Community assistant applications released for the 2020-21 school year

Community assistant applications for 2020-2021 are open. Collegian File Photo.


What do Childish Gambino, Adam Sandler and Hillary Clinton all have in common? Each served as a residential assistant at one point in time during their academic careers. Now, Butler’s office of residence life is hoping that Butler students will follow suit.

On Oct. 2, the new application process for becoming a community assistant was announced for the 2020-21 school year. The title, formerly known as resident assistant, changed this past summer to community assistant.

Sarah McClure, assistant director of residential education, sent out an email detailing the application process for those interested in becoming a CA.

McClure, who served as an RA as an undergraduate student, said being a CA provides a massive benefit.

“I think that I grew as a leader, and so if that’s something that somebody is really interested in having on as part of their Butler experience — leadership, involvement on campus and connection — this is a great role for that,” McClure said.

The office of residence life required interested students to attend one of four information sessions hosted within the last week.

Olivia Herrmann, a first year math and middle secondary education double major, attended one of the sessions with interest in learning more about the program.

“I had a lot of leadership positions in high school, and I think that becoming a CA would not only look good on a resume but help me as a professional,” Herrmann said. “It entails a lot of responsibility, like dealing with conflict, and as an education major that’s an important skill to have.”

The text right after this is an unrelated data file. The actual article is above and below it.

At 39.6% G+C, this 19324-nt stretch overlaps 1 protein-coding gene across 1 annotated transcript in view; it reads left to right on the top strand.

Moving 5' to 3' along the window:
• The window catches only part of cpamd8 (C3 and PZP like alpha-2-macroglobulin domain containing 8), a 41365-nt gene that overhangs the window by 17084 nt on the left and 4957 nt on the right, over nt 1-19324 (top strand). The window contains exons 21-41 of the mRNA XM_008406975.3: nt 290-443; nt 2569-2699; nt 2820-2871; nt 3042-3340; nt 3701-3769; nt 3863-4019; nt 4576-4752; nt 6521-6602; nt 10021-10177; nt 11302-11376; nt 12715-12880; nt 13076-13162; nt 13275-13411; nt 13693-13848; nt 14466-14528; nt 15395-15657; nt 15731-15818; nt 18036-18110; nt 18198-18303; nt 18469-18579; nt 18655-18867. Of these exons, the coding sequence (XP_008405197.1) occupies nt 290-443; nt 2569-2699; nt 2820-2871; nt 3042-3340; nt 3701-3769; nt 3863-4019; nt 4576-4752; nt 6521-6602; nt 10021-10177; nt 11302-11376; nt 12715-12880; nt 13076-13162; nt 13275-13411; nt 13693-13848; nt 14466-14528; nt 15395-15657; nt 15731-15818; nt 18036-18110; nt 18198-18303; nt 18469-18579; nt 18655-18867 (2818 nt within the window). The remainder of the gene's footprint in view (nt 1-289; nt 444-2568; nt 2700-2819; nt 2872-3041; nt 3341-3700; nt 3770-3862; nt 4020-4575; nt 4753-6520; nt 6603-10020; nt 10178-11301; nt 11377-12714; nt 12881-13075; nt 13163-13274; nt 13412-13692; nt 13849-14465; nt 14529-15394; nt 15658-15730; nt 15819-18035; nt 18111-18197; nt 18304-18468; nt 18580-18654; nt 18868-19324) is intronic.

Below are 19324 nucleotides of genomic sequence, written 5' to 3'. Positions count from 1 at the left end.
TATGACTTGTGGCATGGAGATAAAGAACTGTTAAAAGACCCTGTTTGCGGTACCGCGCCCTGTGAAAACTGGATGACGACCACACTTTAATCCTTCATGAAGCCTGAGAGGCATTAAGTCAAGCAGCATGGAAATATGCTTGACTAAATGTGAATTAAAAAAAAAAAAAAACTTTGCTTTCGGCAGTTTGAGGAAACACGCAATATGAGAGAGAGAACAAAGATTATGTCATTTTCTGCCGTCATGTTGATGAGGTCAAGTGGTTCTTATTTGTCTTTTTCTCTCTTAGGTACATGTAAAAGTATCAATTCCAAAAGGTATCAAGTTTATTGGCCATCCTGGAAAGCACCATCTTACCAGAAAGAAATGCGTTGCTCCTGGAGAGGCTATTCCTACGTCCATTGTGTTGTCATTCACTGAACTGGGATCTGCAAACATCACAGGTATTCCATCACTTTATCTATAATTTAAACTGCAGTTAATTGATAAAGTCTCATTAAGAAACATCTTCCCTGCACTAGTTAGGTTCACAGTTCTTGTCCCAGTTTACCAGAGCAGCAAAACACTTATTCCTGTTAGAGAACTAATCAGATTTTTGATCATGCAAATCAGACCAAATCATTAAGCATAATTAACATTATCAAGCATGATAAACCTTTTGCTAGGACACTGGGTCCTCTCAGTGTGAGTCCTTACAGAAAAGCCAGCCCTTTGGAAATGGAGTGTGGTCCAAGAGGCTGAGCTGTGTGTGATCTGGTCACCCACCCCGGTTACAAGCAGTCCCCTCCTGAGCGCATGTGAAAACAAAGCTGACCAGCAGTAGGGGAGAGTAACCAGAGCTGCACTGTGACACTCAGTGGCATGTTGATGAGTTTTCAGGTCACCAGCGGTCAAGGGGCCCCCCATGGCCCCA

As a current first-year student, Herrmann knows how hard it can be for students to make that jump to college and residential life.

“I know the transition to college for me was very difficult, so as a CA I want to make sure I’m there for the residents even if they just need someone to talk to or a shoulder to cry on,” Herrmann said.

After attending an information session, students can submit an application and then candidates will be selected for an interview. After their interview, they will be invited to take the CA class offered during the spring semester.

The class is six weeks long and will also serve as an evaluation process. The class is one credit hour, and is focused on the duties and responsibilities that CA’s will have. Students enrolled in the class will have to pass with a B or better to still be considered eligible to be a CA.

After the class, the residence life team will do an extensive file review, and let the accepted candidates know their appointment by March 6. Those who are not chosen will be placed on a waitlist in case someone is unable to fulfill the commitments.

CA’s have many different responsibilities, but McClure summarized their duties into three categories. The first is community development, such as planning activities and helping students bond. The second is initial crisis response or behavioral response, such as reporting and dealing with illegal items in the dorm room or helping locate resources for someone who is struggling mentally and emotionally. Finally there is a small component of administrative tasks of filling out paperwork for facility issues.

The duties have remained the same even though the name has changed from resident assistant to community assistant.

McClure said the name changed because the staff at the professional level are called assistant community directors and community directors; it follows the same structure.

“In addition, we wanted to be focused on the community aspect of what it’s like to live in a residence hall — how we can develop entire units of individuals living in that space that are inclusive and open to discovering more about individually yourselves but also as a community as well,” McClure said.

Sofia Campos, a junior communication sciences and disorders major, is a first year CA in Irvington House.

“I think I’ve grown a lot in leadership, community building and selflessness,” Campos said. “You’re a huge role model to not only those in your unit but also the units around you and other students in the building.”

Campos, who affectionately calls her residents her “kids,” wants to be there for the students who live in her unit through whatever may come.

“I’m someone who wants to help and be a helper,” Campos said. “I want to be there for my residents and I want them to feel like they have someone who will listen to them and that they have a voice.”

For those interested in being a CA, McClure hopes that they will pursue the opportunity while on Butler’s campus.

The application to be a CA closes Oct. 16.


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